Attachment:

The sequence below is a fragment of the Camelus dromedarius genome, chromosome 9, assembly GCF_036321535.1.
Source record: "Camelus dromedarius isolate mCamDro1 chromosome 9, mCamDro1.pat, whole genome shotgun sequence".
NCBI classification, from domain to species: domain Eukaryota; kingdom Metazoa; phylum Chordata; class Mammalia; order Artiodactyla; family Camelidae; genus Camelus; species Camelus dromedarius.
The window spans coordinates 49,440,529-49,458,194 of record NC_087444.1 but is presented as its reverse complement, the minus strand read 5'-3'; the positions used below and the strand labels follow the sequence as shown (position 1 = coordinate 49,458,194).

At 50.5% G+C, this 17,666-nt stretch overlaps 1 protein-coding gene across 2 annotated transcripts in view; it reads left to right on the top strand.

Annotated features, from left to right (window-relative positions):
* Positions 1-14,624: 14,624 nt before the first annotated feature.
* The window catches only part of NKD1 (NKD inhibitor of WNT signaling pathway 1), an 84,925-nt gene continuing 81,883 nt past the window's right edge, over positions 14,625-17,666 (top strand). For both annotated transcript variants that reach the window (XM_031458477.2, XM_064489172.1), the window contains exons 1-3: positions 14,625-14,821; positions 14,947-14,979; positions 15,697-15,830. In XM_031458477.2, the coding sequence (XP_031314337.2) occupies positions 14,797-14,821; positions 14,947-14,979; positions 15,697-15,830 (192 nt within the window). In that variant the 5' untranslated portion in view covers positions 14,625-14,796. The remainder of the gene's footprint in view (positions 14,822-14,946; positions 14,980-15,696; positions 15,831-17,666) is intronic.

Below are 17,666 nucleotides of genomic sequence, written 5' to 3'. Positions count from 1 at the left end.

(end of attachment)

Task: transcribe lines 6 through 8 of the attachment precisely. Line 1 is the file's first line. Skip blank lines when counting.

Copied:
Annotated features, from left to right (window-relative positions):
* Positions 1-14,624: 14,624 nt before the first annotated feature.
* The window catches only part of NKD1 (NKD inhibitor of WNT signaling pathway 1), an 84,925-nt gene continuing 81,883 nt past the window's right edge, over positions 14,625-17,666 (top strand). For both annotated transcript variants that reach the window (XM_031458477.2, XM_064489172.1), the window contains exons 1-3: positions 14,625-14,821; positions 14,947-14,979; positions 15,697-15,830. In XM_031458477.2, the coding sequence (XP_031314337.2) occupies positions 14,797-14,821; positions 14,947-14,979; positions 15,697-15,830 (192 nt within the window). In that variant the 5' untranslated portion in view covers positions 14,625-14,796. The remainder of the gene's footprint in view (positions 14,822-14,946; positions 14,980-15,696; positions 15,831-17,666) is intronic.